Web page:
Please Note

William B. Allen's lecture Down with Diversity on April 13, 2020 will now be held remotely at 7 p.m. MT (please note new time).

You must register for this event via Eventbrite. After registration, but prior to the event, you will receive an email with information on how to access the lecture.

About the Lecture

The diversity regime has left higher education and much of the western world wandering in una selva oscura. Nor will we find our way clear of the self-seeding sprouts of identity politics until we renounce once and for all and intellectual indefensible and morally unsustainable commitment to diversity.  The Benson Center theme for the 2019-20 academic year is "American Identities."  It is fair to say, however, that the theme says too much by saying too little.  That is, it announces an identity plurality without suggesting a foundation on which the plurality stands on anything more substantial than an "America" undefined. Thus, from e pluribus unum to ex unius plures has become a more likely prospect than any distinct national character. In this exploration we will weigh those prospects with an eye toward charting a path forward.

William Allen 4.13.20About the Speaker

William B. Allen is emeritus dean, James Madison College and emeritus professor of political philosophy at Michigan State University. Dr. Allen was the 2018-19 Benson Center Visiting Scholar in Conservative Thought and Policy and is a Senior Scholar in Residence for 2019-20. He also served previously on the National Council for the Humanities and as Chairman and Member of the United States Commission on Civil Rights. He was previously the Ann & Herbert W. Vaughan Visiting Fellow in the James Madison Program on American Ideals and Institutions at Princeton University and Visiting Senior Scholar in the Matthew J. Ryan Center for the Study of Free Institutions and the Public Good at Villanova University. He is an expert on liberal arts education, its history, importance and problems. He is also Chairman and co-founder of Toward A Fair Michigan, whose mission was to further understanding of the equal opportunity issues involved in guaranteeing civil rights for all citizens, and to provide a civic forum for a fair and open exchange of views on the question of affirmative action.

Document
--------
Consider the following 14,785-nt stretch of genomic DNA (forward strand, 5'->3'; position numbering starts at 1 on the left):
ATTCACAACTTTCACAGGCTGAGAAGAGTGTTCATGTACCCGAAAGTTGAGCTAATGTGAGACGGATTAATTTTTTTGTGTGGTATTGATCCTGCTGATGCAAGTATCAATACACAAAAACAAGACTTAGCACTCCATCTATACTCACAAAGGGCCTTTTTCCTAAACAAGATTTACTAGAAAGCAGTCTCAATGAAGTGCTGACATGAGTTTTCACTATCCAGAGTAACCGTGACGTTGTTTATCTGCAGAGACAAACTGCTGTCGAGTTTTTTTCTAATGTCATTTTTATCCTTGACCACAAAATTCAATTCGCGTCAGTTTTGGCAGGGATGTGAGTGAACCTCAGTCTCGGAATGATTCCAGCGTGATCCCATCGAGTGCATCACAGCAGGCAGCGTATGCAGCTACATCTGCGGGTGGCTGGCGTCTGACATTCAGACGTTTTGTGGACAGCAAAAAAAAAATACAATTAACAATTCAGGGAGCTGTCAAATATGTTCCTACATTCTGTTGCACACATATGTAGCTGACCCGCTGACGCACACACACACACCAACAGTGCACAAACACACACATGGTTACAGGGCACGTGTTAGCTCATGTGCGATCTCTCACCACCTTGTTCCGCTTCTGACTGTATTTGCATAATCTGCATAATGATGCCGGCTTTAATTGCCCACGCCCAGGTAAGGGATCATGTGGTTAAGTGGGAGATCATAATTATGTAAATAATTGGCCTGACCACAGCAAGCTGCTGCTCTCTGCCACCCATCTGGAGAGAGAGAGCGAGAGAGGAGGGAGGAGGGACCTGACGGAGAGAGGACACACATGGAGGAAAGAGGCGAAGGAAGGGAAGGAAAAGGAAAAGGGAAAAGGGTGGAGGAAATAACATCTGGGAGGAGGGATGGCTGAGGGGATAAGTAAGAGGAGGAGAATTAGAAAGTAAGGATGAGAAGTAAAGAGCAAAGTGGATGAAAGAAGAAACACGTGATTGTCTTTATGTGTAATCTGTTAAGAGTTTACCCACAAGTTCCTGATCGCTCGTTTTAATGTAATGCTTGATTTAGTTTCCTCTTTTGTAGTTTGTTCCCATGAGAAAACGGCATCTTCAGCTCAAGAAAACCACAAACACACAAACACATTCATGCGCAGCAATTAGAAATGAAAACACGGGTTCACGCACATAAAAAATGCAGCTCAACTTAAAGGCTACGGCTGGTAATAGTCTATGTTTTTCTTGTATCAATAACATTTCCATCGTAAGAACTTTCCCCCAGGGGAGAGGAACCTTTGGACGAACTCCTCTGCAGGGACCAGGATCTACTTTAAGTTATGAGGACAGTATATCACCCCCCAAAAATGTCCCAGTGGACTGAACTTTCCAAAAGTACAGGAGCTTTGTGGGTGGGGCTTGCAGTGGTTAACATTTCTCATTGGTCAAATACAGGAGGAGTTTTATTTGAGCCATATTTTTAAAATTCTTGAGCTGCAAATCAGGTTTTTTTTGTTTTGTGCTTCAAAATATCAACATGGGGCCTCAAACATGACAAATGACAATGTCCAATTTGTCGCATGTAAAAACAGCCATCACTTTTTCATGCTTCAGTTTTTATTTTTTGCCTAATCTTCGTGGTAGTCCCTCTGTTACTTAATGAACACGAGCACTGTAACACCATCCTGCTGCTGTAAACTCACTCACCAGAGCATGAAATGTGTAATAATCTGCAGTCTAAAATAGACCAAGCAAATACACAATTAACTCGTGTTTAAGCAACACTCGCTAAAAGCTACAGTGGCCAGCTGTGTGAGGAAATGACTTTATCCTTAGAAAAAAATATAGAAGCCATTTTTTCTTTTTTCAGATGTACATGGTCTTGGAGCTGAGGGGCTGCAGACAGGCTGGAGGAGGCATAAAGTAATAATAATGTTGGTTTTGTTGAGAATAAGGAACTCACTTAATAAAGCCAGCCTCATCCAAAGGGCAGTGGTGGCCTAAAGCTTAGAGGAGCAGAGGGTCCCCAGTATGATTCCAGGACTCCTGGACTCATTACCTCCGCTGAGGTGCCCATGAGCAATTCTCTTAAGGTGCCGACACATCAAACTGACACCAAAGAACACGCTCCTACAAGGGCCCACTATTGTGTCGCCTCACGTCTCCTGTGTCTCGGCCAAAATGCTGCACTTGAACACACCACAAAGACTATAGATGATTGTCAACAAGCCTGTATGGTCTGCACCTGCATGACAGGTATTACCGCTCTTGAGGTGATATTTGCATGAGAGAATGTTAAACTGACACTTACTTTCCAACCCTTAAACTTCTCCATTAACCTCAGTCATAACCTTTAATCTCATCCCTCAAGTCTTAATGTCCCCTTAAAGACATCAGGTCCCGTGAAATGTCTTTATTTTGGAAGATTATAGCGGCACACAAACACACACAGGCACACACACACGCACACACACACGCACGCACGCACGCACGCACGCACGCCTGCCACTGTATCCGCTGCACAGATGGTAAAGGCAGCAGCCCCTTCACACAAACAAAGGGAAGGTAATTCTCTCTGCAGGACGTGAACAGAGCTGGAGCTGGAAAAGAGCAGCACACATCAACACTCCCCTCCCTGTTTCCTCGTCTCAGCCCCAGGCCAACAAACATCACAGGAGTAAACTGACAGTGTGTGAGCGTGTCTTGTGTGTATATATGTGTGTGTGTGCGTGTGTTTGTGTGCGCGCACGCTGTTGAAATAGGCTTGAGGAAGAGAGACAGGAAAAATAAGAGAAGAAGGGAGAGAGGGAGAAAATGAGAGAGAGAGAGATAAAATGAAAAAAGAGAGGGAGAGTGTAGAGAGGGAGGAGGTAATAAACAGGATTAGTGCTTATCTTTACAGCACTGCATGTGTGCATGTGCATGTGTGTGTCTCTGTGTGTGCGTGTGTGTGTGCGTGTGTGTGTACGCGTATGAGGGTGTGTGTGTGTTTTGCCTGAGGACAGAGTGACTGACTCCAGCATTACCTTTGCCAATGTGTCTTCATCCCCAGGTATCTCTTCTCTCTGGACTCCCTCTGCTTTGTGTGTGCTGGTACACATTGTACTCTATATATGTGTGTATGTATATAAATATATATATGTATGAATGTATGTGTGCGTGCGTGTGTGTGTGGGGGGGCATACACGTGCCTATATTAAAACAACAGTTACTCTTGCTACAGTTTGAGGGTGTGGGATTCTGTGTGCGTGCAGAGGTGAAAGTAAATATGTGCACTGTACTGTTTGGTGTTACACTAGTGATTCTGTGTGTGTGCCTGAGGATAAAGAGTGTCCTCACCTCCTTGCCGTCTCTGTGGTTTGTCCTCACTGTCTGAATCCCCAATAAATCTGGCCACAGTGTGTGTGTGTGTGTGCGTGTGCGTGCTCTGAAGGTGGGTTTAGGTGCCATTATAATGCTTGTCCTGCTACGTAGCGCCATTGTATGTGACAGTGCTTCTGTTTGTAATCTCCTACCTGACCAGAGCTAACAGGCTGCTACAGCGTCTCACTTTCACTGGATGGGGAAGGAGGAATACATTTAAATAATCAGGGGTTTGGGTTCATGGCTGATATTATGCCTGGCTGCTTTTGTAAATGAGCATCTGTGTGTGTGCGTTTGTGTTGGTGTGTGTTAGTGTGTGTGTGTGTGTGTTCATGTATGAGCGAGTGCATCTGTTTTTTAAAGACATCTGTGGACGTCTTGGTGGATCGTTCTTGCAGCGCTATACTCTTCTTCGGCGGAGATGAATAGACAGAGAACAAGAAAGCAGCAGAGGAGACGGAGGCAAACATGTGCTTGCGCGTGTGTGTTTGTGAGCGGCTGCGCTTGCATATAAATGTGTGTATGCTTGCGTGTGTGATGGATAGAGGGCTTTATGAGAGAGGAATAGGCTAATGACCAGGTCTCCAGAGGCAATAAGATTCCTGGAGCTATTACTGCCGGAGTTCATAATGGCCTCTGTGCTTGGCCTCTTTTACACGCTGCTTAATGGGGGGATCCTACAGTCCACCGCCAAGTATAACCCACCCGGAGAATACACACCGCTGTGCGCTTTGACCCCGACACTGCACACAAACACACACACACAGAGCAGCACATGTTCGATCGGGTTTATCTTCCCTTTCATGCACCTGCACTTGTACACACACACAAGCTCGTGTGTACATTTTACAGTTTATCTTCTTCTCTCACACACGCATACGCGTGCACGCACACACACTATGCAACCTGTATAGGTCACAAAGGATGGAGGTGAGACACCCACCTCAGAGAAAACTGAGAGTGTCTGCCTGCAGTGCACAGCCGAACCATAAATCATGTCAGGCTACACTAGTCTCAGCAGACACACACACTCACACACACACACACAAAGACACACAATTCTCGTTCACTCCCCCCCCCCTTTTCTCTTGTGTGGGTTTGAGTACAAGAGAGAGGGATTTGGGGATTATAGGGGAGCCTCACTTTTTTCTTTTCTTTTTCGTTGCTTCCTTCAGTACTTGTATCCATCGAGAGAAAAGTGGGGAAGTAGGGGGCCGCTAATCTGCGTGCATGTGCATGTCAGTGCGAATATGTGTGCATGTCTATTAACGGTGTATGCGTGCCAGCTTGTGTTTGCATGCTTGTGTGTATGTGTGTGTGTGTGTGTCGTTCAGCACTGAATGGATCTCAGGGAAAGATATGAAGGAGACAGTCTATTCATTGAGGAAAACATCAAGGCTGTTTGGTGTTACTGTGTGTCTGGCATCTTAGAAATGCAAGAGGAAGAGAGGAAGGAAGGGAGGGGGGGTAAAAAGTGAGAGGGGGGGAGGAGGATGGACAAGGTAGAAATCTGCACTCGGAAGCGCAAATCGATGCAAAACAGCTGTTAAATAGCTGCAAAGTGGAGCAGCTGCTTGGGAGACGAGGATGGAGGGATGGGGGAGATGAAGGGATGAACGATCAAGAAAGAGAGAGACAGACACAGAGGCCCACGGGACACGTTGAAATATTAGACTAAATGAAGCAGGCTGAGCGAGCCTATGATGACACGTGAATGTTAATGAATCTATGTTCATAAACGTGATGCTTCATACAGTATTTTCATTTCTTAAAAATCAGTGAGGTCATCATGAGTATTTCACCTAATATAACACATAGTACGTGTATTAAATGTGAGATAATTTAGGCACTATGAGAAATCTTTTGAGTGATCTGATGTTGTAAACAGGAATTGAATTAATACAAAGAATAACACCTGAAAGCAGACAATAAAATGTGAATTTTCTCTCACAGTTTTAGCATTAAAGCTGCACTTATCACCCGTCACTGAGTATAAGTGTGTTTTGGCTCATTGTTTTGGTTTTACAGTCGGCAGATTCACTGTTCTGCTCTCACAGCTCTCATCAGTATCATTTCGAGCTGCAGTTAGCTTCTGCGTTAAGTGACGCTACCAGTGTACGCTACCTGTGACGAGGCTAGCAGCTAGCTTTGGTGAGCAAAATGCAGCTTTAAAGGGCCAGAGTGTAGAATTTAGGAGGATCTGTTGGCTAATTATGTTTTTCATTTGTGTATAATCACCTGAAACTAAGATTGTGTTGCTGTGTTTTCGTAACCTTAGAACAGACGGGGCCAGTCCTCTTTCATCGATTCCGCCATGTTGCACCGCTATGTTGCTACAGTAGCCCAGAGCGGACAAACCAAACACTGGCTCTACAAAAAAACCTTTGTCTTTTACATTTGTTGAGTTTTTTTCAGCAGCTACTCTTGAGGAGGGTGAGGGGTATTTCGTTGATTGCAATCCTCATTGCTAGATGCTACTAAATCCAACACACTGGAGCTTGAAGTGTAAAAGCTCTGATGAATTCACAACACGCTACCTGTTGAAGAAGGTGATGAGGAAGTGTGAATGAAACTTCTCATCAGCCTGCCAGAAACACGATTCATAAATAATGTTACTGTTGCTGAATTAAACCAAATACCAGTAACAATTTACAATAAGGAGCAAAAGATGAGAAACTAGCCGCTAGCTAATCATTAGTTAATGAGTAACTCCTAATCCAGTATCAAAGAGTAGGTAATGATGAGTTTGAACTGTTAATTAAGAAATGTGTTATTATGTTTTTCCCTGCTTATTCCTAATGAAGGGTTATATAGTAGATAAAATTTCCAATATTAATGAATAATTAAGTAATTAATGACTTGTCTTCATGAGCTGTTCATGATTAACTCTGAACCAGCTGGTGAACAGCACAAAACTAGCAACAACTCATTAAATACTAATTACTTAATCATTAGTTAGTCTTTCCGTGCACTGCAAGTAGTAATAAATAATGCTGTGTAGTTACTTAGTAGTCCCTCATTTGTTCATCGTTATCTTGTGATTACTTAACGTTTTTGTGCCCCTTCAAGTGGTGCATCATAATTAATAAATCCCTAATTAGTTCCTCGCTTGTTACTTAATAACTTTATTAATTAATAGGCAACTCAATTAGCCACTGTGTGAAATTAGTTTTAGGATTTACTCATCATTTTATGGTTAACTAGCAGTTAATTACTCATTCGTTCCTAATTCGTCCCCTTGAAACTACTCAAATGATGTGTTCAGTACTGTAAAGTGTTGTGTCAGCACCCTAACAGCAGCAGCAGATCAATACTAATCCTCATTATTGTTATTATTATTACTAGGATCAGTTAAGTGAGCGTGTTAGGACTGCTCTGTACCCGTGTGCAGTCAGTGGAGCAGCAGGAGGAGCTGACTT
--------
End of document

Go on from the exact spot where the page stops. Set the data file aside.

He has published extensively, most notably, George Washington: A Collection, George Washington: America’s First Progressive , The Personal and the Political: Three Fables by Montesquieu, Re-Thinking Uncle Tom: The Political Philosophy of H. B. Stowe, Habits of Mind: Fostering Access and Excellence in Higher Education (with Carol M. Allen), The Essential Antifederalist (with Gordon Lloyd, ) and The Federalist Papers: A Commentary. He served previously on the National Council for the Humanities and as Chairman and Member of the United States Commission on Civil Rights. 

About the Series

Dr. Allen is the organizer (with Colleen Sheehan) and concluding speaker in the Benson Center's 2019-20 American National Character lecture series. The Benson Center promotes critical reflection on the distinctive traditions and political perspectives that characterize Western civilization. It encourages residents of Colorado and the United States to more fully understand and appreciate their past, their future and a free and creative American society within an international environment.

Conservative Thought and Policy Guest Speakers bring a unique perspective as guests of the Visiting Scholar in Conservative Thought and Policy program. This year’s American National Character series expands on the Benson Center’s 2019-20 theme, American Identities.

The Founding generation recognized the importance of cultivating a national character, by which they meant the formation of “a people” dedicated to the principles of the American Revolution and the great experiment in self-government. Today, Americans are fragmented, disunited and unclear about what, if anything, they hold in common. The American National Character Project seeks to explore and identify principles and purposes that Americans do or might in the future share, and to discover how to provide a way forward for republican self-governance in America.